4) I introduced myself to the students. I put up a picture of myself, talked about my background, where I was living, why I was interested in oceanography, why I was skyping in to give the lecture. During the lecture, I mentioned examples of how the topic was relevant to my personal life and told stories of my own experiences. Teaching via Skype adds a lot of distance – I tried to still be visible as a person and connecting on a personal level as much as possible.

5) I sent the slides before the call. This might seem obvious, but it really helped to know that they had the slides in Isafjördur already and that in the worst case if the internet were to break down, I could just deliver my lecture via speakerphone.

6) The slides were numbered with clearly visible numbers in one corner. Again, it might seem obvious, but it was really helpful to be able to say “go to slide 16” rather than having to go through “go three slides back, see the diagram? No? Then try going back one more. Still no diagram? I’m talking about the slide with ….”.

7) I made sure I could see the students. Since the internet connection was very slow, we could unfortunately not have a two-way video call for the whole duration of the lecture. But what we did was this: They showed my slides via a projector (thankfully they were numbered!), my video stream was initially, until the connection became too slow, shown on a laptop that was moved to face the class, and I could see the class via that laptop’s webcam. I could only see shapes and not distinguish facial expressions, but when I asked them to nod or shake their head in response to a question, I could see them respond. Next time, I would maybe even try using the ABCD card method or some other way to get more direct feedback in a Skype lecture.

8) We had tested the technology before. We knew what part of the classroom was visible via the webcam so we could ask the students to sit there, we had tested connecting via Skype, we had the telephone numbers on hand as a backup and we “met up” in Skype a couple of minutes before the lecture was supposed to start. But maybe this should go under the “over-prepared” heading.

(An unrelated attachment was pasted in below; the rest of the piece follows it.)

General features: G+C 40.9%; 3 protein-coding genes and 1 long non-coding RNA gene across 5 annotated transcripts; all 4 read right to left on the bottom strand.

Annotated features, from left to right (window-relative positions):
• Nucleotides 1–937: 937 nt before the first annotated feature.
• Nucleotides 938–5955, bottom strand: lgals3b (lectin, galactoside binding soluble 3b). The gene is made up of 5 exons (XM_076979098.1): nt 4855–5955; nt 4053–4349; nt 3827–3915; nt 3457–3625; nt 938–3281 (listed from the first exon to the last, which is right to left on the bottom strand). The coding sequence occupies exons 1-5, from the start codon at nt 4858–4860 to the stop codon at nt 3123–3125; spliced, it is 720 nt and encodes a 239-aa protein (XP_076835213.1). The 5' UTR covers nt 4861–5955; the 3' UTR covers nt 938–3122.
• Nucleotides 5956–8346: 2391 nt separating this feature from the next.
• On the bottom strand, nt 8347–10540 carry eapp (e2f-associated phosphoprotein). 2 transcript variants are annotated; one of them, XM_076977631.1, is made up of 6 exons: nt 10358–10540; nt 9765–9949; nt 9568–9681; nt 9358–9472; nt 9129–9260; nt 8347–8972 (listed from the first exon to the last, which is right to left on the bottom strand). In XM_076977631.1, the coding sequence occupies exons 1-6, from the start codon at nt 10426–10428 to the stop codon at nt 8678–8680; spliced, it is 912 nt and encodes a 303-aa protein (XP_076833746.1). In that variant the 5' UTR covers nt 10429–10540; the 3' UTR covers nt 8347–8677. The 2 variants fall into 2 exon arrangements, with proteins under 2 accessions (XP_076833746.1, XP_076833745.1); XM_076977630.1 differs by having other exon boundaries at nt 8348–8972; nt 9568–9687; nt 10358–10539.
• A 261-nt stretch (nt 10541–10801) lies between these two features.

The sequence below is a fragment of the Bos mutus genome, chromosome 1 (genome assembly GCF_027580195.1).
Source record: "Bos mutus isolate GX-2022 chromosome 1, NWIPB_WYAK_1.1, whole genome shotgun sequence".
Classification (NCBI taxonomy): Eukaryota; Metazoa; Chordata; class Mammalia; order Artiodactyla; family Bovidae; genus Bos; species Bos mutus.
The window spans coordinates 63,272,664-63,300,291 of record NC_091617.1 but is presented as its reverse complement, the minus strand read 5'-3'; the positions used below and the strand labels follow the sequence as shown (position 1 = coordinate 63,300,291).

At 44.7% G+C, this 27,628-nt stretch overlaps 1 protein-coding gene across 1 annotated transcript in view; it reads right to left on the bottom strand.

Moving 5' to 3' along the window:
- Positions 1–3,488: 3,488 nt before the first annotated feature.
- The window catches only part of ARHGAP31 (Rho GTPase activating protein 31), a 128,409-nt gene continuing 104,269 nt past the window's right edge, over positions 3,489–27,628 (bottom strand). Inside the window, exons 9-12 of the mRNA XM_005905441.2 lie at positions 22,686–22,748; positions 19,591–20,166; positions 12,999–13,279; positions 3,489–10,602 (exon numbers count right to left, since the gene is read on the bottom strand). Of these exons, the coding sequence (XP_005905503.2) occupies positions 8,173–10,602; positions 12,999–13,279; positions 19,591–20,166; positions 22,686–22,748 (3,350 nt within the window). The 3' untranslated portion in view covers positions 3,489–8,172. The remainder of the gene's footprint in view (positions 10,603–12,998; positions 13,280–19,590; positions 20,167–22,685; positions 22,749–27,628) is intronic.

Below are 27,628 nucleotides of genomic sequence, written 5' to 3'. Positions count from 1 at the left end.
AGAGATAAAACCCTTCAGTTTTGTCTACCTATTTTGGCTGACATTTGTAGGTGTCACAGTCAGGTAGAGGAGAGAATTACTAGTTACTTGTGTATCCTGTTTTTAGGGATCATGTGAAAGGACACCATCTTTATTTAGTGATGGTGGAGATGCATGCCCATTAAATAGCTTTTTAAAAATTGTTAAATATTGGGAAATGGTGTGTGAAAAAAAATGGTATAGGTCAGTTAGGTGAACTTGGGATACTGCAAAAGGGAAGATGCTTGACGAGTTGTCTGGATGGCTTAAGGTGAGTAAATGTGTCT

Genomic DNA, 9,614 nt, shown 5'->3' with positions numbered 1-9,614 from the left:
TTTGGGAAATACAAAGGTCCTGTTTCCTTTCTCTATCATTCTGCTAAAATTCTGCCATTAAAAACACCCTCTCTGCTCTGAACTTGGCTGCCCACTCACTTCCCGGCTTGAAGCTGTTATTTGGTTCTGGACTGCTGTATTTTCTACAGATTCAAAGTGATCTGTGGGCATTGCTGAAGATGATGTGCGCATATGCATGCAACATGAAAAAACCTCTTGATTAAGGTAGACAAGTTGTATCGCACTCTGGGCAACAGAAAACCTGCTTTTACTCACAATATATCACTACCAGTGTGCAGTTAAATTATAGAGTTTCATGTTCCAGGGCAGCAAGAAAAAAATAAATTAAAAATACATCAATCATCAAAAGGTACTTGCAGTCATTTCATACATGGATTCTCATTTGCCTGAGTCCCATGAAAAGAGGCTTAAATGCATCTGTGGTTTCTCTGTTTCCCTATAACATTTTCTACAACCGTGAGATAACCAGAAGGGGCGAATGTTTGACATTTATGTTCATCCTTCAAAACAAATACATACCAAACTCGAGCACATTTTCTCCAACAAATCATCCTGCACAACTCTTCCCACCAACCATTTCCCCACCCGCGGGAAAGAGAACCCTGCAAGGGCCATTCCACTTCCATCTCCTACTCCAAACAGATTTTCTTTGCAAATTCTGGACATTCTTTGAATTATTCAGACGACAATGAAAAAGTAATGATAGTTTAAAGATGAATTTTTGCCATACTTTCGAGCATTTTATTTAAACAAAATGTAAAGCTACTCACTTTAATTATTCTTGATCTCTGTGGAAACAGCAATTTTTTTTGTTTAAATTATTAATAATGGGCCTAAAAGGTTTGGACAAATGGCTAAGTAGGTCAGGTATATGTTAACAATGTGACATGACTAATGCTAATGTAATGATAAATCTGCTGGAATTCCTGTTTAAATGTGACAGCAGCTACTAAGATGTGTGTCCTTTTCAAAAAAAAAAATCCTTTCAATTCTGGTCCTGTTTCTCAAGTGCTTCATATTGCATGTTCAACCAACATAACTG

All in all – I can’t stress the importance of preparation enough, and if you are to teach via Skype: Make sure you have someone in that class that you know and trust to be your ear on the ground to let you know if things don’t go the way they are supposed to.

And have fun! In the evaluation of that course, people explicitly mentioned my lectures as a highlight of the course, and I got really positive feedback. So teaching via Skype might be a bit of a hassle, but it is definitely possible to teach well via Skype.

Teaching in Isafjördur

Teaching a block course at the University Centre of the Westfjords, Iceland.

For those of you who were surprised that lately they didn’t recognize my students any more and the view from my office window was greatly improved: I am excited to be in Isafjördur in the Westfjords to teach the first two weeks of CMM31 “understanding the ocean” as part of the Master’s in Coastal and Marine Management.

Welcome to Isafjördur!

I visited the University Centre of the Westfjords by chance, really, when two years ago a research cruise ended in Isafjördur and I got in touch to ask whether they wanted to bring their students on a tour of the research ship. From that a connection developed and I taught two lectures on waves and tides at the University Centre of the Westfjords last year – except that I was sitting in my comfy office in Norway then and taught via Skype [more on how that worked in a later post]. While that was certainly an experience, this time I am actually physically present, and I’m very glad about that.


When preparing for the course I got an email from Dagny, the program’s academic director, who wrote “You will find that this is not a typical uni environment, hopefully in a good way.” And she was so right! It is not a typical university environment, but in the best way. I am so excited to be here and definitely hope to come back again next year! :-)

P.S.: The tag CMM31 marks posts that are about things I’ve been teaching while in Isafjördur.